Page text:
By Philip Newman
Fares have risen since one of the nation’s longest runways was shut down at John F. Kennedy International Airport since March 1 and airlines await a decision on requests for exemptions from rules providing ruinous fines for tarmac delays that the carriers see as inevitable.
JetBlue, American, Delta and Continental airlines, which fly out of Kennedy, have requested exemptions from the U.S. Department of Transportation. Continental has also asked for such exemptions at LaGuardia and Newark airports, both of which the airline said have been ensnared in congestion caused at JFK by the runway work.
Airlines are concerned about federal DOT rules requiring airlines to pay a fine of $27,500 per passenger traveling on jetliners delayed on the tarmac more than three hours.
The regulations, which take effect April 29, followed several incidents in which passengers were held in grounded planes many hours without adequate food, water and properly working toilets.
“We are reviewing the requests for exemptions and expect to announce a decision shortly,” said William Mosley, a DOT spokesman.
With the arrival of the summer travel season, airline fares normally rise, but fares have risen much earlier due to the shutdown of JFK’s runway 13R-31L, popularly known as Bay runway. The runway handled one third of the airport’s flights before closing for the four-month project.
Airlines have pared down the number of flights and with less availability, fares have gone up.
New York-Los Angeles average fares have gone from $211 to $400, according to airline watchdog Web sites.
Some airline rights advocates urged the federal DOT to deny the airlines’ exemption requests.
“The DOT secretary should deny these airline requests out of hand and direct FAA Administrator [Randolph] Babbitt to meet promptly with the airlines and the Port Authority of New York & New Jersey to require the airlines to realistically schedule airline operations correlated to available JFK runway capacity during this construction period,” FlyersRights.org told the DOT.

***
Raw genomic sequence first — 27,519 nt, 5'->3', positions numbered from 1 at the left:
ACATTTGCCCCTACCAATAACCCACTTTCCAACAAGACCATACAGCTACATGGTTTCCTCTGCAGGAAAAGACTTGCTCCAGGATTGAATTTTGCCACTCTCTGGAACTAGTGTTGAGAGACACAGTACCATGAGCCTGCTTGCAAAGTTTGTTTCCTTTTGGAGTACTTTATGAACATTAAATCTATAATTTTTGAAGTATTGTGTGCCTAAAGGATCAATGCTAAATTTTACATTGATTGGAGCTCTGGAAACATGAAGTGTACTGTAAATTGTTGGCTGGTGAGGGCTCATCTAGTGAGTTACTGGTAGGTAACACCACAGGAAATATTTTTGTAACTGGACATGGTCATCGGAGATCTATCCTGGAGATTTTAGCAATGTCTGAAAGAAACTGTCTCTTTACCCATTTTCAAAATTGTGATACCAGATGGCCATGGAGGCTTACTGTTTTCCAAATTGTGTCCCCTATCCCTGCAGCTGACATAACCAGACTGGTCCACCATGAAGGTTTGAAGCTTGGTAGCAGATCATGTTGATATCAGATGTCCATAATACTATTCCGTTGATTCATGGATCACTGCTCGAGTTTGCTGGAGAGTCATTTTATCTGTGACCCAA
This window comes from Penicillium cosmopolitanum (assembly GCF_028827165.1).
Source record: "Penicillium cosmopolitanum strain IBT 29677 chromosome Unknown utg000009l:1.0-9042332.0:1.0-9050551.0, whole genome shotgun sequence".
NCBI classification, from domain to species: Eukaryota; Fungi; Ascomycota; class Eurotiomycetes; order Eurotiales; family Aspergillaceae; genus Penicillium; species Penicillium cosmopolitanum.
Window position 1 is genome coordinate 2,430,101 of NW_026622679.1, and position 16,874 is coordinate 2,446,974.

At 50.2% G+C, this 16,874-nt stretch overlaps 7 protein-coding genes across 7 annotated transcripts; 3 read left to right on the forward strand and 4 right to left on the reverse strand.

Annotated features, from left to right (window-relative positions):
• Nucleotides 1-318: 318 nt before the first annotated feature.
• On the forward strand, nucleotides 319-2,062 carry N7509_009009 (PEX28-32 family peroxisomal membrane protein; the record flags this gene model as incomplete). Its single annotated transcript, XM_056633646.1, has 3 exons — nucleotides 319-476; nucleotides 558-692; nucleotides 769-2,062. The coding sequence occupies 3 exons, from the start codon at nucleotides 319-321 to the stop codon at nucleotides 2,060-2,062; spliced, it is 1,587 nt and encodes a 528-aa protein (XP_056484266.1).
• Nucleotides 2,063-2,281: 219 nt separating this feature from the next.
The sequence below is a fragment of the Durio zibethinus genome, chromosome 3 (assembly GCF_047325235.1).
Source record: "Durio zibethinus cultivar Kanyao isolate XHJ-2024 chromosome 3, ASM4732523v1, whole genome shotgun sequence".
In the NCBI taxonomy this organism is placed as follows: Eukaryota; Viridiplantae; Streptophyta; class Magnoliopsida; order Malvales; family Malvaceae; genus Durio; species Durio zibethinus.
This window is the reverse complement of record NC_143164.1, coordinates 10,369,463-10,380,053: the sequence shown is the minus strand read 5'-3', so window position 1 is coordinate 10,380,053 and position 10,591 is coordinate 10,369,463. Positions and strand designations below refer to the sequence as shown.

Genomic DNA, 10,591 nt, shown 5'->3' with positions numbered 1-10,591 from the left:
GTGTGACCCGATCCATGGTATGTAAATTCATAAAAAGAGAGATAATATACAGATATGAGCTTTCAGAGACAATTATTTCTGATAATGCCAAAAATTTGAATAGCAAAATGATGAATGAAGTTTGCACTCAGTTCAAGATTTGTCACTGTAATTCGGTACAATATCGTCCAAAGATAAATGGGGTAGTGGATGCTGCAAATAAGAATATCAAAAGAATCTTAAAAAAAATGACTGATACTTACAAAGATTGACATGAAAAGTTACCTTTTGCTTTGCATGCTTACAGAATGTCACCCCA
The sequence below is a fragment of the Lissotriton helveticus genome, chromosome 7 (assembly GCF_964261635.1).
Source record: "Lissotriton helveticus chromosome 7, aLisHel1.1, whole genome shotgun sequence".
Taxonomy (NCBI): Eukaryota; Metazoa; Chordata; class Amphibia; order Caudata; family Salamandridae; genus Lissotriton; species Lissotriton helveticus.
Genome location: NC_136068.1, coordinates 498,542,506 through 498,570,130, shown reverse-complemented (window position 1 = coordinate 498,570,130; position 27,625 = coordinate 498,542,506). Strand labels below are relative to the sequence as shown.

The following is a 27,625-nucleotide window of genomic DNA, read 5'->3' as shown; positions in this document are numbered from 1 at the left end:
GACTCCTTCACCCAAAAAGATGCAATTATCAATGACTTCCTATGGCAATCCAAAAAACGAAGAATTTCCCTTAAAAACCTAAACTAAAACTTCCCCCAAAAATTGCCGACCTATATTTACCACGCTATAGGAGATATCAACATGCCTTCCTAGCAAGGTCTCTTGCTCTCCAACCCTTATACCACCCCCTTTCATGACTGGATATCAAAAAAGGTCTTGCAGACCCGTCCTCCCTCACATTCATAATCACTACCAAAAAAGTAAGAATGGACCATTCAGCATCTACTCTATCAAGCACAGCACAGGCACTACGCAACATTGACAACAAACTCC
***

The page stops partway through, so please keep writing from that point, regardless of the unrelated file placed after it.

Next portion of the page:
The advocacy organization said the Federal Aviation Administration had failed to control over-scheduling and that the agency should require airlines to reduce their scheduled operations to avoid multi-hour departure delays.
In normal times JFK is perpetually at or near the top of a nationwide list of airports with the worst delays. LaGuardia and Newark are close by. The ripple effect from the delays spreads over much of the nation.
The latest round of delays is all the result of the $376 million project to modernize and improve JFK’s main runway, which is nearly 3 miles long.
The Tutor Perini Corp. of Framingham, Mass., began work March 1 on a project to replace the runway’s asphalt surface with 18 inches of concrete and widen the runway from 150 feet to 200 feet. Workers will also widen taxiway intersections and create greater taxiway access to enable more efficient aircraft movement. New runway lighting and electrical infrastructure and new electrical feeder systems will also be installed.
The work is scheduled to be completed by June 30.
At 14,572 feet, the runway is one of the nation’s longest and handles one-third of all flights at JFK. It dates back to the beginnings of Idlewild Airport, which was dedicated by President Harry Truman in August 1948 and rededicated as John F. Kennedy Airport following the former president’s 1963 assassination.
Reach contributing writer Philip Newman by e-mail at firstname.lastname@example.org or phone at 718-260-4536.